Friday, October 12, 2001

The return of The Duke.

Peggy Noonan has a good piece in today's Opinion Journal about the return of manliness. Not machismo, not jocks, but gentlemen, a group that has been hunted into near oblivion by feminism and intellectuals over the past thirty years. Certainly the heroism and courage of the firemen, policemen, and businessmen who fought back, each in their own way, against the terrorists on September 11 deserves to be noted. But I hope that this will also precipitate at least a small change in attitudes towards men among the intellectual and media 'elite.' I believe strongly that men and women should be treated equally before the law, and in most spheres of life. But I'll confess that I also see women as requiring a certain degree of protection; not because they're frail, or unable to protect themselves, but because they're precious and vital to the survival of our race. Let's face it, the human race could go on even if 90% of men were wiped out in some sort of disaster; it would require changes in how we live our lives, obviously, but we could go on. But were 90% of all women eliminated, humanity would face very long odds of long-term survival, because it would prove extremely difficult to repopulate the species. One man can impregnate many women, but a woman can only get pregnant once every year, and pregnancies that frequent would likely threaten the health of the mother. Men and women are different, no matter how many gender feminists claim otherwise. In general, men are stronger, while women are built tougher, as just one very simple and self-evident example. Expecting women to serve as effectively as men in combat, or as firefighters, or in any profession that demands a certain level of physical strength, is illogical. Wishing will not make it so, and allowing women into such professions simply because we don't want to hurt their feelings is dangerous. Perhaps this war will remind us of that fact.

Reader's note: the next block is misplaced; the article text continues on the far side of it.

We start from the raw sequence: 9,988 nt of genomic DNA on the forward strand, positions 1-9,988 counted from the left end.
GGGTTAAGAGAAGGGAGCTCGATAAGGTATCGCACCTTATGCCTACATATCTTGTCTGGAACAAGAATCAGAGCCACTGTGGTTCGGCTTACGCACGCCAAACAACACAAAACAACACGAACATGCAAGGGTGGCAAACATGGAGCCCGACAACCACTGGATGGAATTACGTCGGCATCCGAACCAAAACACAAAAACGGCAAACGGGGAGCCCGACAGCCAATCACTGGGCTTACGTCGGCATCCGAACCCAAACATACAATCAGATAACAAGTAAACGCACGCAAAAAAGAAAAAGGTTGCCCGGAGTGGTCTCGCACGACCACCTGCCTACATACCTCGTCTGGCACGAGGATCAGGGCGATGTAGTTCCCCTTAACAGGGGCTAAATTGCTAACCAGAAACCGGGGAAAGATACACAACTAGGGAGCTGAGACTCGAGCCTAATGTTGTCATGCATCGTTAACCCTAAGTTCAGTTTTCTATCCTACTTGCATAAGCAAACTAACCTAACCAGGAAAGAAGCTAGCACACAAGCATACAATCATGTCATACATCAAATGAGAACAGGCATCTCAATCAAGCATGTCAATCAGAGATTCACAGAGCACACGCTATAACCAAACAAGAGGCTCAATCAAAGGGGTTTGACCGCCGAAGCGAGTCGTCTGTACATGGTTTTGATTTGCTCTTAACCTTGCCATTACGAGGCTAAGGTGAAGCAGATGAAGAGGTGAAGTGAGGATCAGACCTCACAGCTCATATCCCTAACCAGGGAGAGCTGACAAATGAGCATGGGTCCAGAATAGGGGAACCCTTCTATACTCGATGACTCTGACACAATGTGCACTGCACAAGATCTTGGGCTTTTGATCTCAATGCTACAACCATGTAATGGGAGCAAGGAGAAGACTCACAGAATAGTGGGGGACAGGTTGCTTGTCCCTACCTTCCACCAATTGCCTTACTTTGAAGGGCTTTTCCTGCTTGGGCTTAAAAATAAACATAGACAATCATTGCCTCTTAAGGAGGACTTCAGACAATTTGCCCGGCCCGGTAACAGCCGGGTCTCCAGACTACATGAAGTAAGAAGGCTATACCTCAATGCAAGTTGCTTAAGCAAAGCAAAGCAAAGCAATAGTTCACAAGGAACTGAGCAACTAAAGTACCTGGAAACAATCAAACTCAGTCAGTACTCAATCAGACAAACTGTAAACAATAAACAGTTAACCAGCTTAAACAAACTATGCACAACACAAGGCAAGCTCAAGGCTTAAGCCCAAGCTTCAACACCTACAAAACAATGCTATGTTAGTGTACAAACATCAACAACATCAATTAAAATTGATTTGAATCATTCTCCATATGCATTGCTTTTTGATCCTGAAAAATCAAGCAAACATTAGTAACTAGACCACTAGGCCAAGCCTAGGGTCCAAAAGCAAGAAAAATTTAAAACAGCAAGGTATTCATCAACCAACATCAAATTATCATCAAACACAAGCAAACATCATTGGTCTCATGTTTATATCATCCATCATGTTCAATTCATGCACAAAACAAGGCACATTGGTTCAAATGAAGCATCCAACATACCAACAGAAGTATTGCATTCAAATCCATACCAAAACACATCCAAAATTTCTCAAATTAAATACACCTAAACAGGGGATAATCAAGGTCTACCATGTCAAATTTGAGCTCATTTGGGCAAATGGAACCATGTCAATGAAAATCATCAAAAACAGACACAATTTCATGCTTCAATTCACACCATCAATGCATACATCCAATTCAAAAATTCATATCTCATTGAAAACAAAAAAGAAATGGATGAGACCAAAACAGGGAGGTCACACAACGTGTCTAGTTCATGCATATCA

Good points from Andrew Sullivan and Glenn Reynolds about fear. Yes, the government needs to be vigilant about stopping future terrorist actions against the US, but do nebulous warnings such as yesterdays 'something may happen soon' do anything to help? If there are specific, credible threats, then I can see disseminating them, but otherwise it's just fearmongering. I thought the President set the right tone yesterday when he recommended people go about their lives, but remain vigilant, and let law enforcement know if they see anything suspicious.
The carrot and stick approach continues in the Post. EJ Dionne offers the President advice this morning, suggesting he follow Eisenhower's example by establishing a broad bipartisan approach to the war. Of course, when Dionne says bipartisan, what he means is for the Republicans to vote for Democratic proposals. Yes, Bush should try to strike a balance between Republican and Democratic proposals, but, whether it's in Congress or in our coalition, Bush cannot forget his basic principles. Bipartisanship is an important goal, but the bottom line for the President is winning the war, not keeping Democrats or Republicans happy with his proposals. The President shouldn't push divisive proposals unnecessarily, but he can't hesitate to pressure either side of the political spectrum for proposals that can help end the war or alleviate our economic problems.
A good point from Charles Krauthammer in today's Washington Post. Given Bush's comment he would reconsider the war on Afghanistan if they turn over bin Laden and his henchmen, we can't say that we're also fighting to 'liberate Afghanistan.' The two are diametrically opposed, and there's little doubt the Islamic world can pick up on that easily enough. If we want to fight to liberate Afghanistan and destroy the Taliban, that's great, but then the President can't tell the Taliban they have a hope to survive if they acede to our demands.